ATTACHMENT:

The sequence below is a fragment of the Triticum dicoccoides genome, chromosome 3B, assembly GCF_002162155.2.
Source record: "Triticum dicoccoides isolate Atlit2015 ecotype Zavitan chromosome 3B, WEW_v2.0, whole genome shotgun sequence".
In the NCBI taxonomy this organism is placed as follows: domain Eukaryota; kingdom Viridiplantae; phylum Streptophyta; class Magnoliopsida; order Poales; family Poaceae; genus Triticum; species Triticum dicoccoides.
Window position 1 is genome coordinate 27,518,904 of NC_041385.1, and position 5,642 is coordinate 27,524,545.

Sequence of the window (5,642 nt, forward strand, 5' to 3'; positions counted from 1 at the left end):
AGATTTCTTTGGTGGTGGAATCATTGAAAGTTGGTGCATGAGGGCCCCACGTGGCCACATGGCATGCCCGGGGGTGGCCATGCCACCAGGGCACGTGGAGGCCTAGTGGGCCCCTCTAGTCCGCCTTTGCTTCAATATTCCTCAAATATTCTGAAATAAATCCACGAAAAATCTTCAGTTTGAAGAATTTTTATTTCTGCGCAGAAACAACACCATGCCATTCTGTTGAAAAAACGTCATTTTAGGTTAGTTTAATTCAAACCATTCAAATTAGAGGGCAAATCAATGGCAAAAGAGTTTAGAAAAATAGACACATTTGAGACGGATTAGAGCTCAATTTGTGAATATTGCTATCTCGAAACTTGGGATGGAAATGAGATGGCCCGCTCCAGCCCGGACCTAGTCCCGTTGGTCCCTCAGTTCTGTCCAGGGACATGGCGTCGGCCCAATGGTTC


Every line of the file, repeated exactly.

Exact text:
The sequence below is a fragment of the Triticum dicoccoides genome, chromosome 3B, assembly GCF_002162155.2.
Source record: "Triticum dicoccoides isolate Atlit2015 ecotype Zavitan chromosome 3B, WEW_v2.0, whole genome shotgun sequence".
In the NCBI taxonomy this organism is placed as follows: domain Eukaryota; kingdom Viridiplantae; phylum Streptophyta; class Magnoliopsida; order Poales; family Poaceae; genus Triticum; species Triticum dicoccoides.
Window position 1 is genome coordinate 27,518,904 of NC_041385.1, and position 5,642 is coordinate 27,524,545.

Sequence of the window (5,642 nt, forward strand, 5' to 3'; positions counted from 1 at the left end):
AGATTTCTTTGGTGGTGGAATCATTGAAAGTTGGTGCATGAGGGCCCCACGTGGCCACATGGCATGCCCGGGGGTGGCCATGCCACCAGGGCACGTGGAGGCCTAGTGGGCCCCTCTAGTCCGCCTTTGCTTCAATATTCCTCAAATATTCTGAAATAAATCCACGAAAAATCTTCAGTTTGAAGAATTTTTATTTCTGCGCAGAAACAACACCATGCCATTCTGTTGAAAAAACGTCATTTTAGGTTAGTTTAATTCAAACCATTCAAATTAGAGGGCAAATCAATGGCAAAAGAGTTTAGAAAAATAGACACATTTGAGACGGATTAGAGCTCAATTTGTGAATATTGCTATCTCGAAACTTGGGATGGAAATGAGATGGCCCGCTCCAGCCCGGACCTAGTCCCGTTGGTCCCTCAGTTCTGTCCAGGGACATGGCGTCGGCCCAATGGTTC